It's a grab bag of a movie that includes physical gags, verbal gags, a romantic subplot, backstage intrigue, an operatic aria, an elaborate dance number, stunts, absurdity, and sentimentality. Of course the main attraction is the patented zaniness of The Marx Brothers -- the acerbic Groucho, the mute Harpo, and the dim-witted Chico -- whose unique brand of comedy is often edgy, subversive, and even surreal. Groucho's usual anti-establishment stance also seems softened in order to give way to crowd-pleasing sentimentality. A NIGHT AT THE OPERA has some of most memorable gags in the Brothers' history. A verbal confusion with Santa Claus, a tiny room cramped with 15 people, mixing opera with baseball, and Harpo's stunts with the ropes are some of the highlights.

The cast also includes: Edward Keane (Captain), Robert Emmett O'Connor (Henderson), Harry Allen (Doorman), King Baggot (Dignitary), Edna Bennett (Maid), Stanley Blystone (Ship's Officer), Al Bridge (Immigration Inspector), Loie Bridge, Lorraine Bridges, Gino Corrado, Gennaro Curci, Olga Dane, Bill Days, Bess Flowers, Otto Fries, Bud Geary, Billy Gilbert, William Gould, and many others. Herbert Stothart composed the incidental music. George S. Kaufman and Morrie Ryskind wrote the screenplay with dialogue by Al Boasberg from a story by James Kevin McGuinness. Buster Keaton, Robert Pirosh, and George Seaton also contributed to the writing. Sam Wood directed with some help from Edmund Goulding.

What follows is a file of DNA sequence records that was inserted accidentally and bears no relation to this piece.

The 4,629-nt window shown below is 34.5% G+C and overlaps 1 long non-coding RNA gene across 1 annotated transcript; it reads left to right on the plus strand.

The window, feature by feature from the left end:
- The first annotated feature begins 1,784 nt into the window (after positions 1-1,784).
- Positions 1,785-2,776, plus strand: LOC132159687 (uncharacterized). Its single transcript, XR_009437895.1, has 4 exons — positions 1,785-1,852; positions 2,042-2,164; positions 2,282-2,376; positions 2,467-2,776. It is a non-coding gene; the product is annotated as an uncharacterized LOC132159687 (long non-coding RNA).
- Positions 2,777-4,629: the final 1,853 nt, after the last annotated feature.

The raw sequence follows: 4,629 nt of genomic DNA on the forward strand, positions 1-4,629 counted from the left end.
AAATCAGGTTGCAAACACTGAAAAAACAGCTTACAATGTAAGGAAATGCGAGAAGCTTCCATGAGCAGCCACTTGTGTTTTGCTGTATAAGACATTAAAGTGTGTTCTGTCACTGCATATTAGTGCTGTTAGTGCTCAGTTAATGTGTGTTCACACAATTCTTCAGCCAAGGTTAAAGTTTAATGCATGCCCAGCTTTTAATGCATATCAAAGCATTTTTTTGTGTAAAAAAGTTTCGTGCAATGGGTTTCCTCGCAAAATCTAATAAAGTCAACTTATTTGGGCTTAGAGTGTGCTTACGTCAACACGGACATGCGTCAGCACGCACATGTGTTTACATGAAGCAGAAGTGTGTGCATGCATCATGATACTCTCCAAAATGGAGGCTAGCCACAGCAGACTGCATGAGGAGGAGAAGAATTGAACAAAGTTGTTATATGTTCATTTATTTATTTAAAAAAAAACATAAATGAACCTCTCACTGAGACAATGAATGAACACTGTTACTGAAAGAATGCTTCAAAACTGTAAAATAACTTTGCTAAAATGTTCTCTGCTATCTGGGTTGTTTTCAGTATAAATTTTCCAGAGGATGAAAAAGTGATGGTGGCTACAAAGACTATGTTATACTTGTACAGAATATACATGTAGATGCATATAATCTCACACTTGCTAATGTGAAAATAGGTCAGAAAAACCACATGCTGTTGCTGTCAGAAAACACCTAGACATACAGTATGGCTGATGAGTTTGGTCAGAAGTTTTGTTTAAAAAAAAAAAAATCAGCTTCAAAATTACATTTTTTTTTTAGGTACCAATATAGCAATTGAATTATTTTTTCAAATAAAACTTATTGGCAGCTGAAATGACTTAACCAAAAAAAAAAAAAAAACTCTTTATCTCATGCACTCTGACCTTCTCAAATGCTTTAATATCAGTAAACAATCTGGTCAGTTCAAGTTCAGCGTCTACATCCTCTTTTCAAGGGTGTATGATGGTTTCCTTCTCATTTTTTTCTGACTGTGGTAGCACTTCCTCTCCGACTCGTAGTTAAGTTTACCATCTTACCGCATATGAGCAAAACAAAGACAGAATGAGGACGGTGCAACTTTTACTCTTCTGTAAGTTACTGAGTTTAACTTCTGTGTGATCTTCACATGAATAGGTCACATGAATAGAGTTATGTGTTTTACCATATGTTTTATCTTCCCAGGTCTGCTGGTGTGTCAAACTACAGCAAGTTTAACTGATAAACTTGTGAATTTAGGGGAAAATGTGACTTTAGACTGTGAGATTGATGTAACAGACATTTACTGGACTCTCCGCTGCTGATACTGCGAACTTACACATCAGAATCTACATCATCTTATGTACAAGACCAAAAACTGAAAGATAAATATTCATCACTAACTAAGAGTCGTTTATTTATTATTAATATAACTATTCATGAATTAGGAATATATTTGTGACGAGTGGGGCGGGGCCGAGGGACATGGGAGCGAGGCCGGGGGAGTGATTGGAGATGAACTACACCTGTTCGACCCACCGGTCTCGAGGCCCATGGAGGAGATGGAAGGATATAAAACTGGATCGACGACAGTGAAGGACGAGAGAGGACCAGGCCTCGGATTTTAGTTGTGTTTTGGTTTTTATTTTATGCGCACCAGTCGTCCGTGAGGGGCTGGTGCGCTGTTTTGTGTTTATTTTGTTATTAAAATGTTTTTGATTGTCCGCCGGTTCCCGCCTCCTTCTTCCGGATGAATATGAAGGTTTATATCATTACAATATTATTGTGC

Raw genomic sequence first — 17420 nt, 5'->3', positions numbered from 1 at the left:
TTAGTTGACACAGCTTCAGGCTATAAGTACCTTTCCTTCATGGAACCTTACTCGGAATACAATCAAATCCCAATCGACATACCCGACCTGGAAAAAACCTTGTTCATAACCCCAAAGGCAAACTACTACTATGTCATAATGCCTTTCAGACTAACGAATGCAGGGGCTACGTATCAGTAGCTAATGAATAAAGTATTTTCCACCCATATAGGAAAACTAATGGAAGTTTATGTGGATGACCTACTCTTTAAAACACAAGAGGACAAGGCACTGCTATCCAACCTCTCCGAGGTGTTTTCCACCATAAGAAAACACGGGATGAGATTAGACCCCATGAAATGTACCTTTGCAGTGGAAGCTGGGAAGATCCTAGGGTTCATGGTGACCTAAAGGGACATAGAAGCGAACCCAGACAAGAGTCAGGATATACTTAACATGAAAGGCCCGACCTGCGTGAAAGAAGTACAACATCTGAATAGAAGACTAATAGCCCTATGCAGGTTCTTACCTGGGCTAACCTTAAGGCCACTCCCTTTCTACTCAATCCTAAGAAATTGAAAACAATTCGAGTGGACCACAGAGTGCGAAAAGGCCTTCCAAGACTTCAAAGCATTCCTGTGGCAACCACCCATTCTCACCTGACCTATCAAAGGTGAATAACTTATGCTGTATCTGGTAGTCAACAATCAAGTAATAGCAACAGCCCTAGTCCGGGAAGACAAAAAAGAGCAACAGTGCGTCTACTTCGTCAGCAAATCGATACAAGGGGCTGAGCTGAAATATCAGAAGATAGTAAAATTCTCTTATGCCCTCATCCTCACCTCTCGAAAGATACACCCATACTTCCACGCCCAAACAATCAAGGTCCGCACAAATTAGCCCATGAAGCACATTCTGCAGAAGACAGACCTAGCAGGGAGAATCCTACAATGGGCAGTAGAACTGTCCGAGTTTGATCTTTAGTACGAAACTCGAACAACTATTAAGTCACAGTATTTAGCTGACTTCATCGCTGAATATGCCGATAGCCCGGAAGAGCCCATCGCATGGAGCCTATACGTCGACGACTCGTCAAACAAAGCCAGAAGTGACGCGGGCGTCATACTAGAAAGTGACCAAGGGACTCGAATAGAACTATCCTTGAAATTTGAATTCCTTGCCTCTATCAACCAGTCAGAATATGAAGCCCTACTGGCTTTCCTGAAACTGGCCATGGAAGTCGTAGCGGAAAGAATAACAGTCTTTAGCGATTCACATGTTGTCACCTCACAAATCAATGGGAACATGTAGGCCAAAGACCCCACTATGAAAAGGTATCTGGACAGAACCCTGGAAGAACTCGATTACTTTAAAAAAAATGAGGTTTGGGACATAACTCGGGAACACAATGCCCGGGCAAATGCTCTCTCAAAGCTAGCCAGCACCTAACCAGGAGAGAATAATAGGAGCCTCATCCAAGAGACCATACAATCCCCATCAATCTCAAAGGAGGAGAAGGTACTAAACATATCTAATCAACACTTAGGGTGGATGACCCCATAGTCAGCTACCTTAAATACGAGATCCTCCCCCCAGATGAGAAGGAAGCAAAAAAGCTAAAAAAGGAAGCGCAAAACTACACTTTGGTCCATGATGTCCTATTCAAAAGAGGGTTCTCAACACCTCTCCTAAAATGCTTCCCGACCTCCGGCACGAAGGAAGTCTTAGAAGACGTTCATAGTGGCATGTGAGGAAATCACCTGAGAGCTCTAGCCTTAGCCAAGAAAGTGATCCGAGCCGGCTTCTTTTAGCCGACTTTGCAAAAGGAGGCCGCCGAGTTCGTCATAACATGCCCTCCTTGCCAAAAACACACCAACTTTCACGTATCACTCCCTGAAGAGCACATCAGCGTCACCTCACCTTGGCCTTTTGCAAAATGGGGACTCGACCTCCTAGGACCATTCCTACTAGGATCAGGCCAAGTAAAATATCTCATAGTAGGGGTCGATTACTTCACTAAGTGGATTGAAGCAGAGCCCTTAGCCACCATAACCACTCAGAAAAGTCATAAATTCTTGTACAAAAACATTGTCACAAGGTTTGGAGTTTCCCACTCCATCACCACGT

The new Warner Brothers DVD of A NIGHT AT THE OPERA is encoded for Region 1 and 4, and has a clean video transfer considering the age of the film. Obviously, a video restoration has been done, as were the cases for many of recent Warner DVDs of old movies. The original mono audio is fine, save for some age-related hisses in the background. There are some momentary losses of frames in a few places, such as in the scene of Groucho riding a carriage early in the movie. However, these "jumps" exist in older video versions as well. Both English subtitles and closed captioning are present for the film's dialogues. The lyrics to the songs "Alone" and "Cosi-Cosa" are also captioned, but not subtitled. During the Verdi opera sequence, the caption simply says "(Singing in Italian)". French and Spanish subtitles are also provided, but many of the word plays are lost in translation. None of the supplements on the disc are subtitled or captioned.